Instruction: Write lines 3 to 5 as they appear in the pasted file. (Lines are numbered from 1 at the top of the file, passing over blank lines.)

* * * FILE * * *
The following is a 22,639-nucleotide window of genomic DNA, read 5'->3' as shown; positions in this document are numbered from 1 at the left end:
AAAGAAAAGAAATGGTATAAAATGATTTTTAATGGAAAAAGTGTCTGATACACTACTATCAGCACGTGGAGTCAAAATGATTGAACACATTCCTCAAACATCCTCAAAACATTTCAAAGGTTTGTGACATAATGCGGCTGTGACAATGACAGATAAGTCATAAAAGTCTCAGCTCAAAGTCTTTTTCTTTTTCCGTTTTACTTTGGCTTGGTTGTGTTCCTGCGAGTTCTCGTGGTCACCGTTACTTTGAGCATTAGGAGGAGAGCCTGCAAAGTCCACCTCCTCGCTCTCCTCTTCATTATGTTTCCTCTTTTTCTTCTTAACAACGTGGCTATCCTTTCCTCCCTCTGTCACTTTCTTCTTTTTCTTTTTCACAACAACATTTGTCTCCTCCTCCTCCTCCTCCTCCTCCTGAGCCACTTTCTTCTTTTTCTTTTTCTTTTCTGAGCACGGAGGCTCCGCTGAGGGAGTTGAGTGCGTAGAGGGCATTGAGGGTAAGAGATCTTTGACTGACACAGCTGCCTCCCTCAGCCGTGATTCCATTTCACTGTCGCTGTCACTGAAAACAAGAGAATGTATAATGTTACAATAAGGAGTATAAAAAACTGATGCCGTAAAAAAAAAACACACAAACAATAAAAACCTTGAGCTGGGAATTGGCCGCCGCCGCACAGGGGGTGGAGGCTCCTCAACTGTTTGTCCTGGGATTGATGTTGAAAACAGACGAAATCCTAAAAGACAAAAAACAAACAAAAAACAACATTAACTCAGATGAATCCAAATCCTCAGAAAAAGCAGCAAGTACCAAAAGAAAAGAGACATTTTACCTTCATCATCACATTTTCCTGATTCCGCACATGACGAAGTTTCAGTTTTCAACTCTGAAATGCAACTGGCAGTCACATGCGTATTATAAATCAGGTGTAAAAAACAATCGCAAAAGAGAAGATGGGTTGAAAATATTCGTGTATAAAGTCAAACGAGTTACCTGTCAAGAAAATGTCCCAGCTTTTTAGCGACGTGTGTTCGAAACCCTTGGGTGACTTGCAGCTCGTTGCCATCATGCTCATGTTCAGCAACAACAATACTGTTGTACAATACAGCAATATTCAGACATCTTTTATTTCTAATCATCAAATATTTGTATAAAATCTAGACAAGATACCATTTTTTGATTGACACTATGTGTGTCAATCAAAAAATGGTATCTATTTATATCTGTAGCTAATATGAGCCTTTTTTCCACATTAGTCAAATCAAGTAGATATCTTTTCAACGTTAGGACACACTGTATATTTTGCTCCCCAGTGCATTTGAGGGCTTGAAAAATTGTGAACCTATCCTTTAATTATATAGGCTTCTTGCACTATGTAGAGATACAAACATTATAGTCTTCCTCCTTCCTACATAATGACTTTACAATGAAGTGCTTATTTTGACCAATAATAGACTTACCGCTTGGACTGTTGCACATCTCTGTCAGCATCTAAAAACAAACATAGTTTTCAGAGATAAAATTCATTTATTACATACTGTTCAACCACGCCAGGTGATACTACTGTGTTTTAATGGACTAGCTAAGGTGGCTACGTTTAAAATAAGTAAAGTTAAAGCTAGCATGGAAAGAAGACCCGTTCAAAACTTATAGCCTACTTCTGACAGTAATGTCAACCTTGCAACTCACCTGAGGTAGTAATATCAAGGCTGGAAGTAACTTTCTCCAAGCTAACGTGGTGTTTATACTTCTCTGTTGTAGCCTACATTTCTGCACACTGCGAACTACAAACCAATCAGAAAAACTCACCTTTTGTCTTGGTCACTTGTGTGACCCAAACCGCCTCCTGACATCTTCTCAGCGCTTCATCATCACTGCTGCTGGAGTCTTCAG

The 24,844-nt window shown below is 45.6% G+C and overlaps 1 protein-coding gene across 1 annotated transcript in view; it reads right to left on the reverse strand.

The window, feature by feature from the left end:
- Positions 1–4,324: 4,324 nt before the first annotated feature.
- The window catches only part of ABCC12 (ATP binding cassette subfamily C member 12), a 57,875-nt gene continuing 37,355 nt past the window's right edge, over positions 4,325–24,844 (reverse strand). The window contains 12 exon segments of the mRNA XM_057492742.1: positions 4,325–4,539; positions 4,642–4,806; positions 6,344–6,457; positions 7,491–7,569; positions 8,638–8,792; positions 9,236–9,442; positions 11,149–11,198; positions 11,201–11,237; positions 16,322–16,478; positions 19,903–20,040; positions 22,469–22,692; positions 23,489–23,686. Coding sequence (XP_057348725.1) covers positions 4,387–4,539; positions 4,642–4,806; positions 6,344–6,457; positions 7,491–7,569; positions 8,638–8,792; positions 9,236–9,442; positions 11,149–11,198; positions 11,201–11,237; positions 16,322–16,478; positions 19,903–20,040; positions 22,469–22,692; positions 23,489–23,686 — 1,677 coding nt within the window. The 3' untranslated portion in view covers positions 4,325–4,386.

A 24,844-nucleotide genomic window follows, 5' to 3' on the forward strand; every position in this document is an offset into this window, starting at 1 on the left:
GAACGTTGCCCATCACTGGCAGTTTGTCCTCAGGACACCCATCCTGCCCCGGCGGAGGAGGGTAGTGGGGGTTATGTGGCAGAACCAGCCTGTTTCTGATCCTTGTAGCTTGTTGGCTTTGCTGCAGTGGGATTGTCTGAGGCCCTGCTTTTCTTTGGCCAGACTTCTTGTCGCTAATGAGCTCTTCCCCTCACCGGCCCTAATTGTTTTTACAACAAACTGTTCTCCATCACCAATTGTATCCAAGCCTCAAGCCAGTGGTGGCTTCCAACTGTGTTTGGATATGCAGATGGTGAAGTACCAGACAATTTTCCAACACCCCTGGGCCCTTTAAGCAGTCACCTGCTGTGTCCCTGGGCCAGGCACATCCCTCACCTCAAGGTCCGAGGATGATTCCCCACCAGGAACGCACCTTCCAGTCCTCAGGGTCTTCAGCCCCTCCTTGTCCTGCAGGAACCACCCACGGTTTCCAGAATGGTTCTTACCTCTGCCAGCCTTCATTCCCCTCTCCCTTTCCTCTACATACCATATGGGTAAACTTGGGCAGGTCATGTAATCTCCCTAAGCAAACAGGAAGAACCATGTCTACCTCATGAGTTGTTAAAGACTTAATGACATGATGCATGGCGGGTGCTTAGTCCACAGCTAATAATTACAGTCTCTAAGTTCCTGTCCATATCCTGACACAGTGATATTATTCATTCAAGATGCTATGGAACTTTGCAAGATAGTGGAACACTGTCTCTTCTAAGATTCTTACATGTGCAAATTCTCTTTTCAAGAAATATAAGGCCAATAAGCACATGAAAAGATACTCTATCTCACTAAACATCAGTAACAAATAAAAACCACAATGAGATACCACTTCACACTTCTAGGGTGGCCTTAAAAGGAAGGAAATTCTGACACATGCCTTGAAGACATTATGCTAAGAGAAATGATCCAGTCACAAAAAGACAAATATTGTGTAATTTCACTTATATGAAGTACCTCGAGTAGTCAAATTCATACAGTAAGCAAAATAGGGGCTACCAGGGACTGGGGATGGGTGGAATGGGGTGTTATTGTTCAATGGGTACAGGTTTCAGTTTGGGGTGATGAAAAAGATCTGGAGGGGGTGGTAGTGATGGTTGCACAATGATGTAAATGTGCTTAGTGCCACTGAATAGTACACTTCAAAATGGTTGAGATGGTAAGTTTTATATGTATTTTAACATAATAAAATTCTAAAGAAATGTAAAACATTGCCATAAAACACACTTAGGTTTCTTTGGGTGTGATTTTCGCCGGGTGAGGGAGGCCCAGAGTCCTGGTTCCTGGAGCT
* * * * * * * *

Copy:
The 24,844-nt window shown below is 45.6% G+C and overlaps 1 protein-coding gene across 1 annotated transcript in view; it reads right to left on the reverse strand.

The window, feature by feature from the left end:
- Positions 1–4,324: 4,324 nt before the first annotated feature.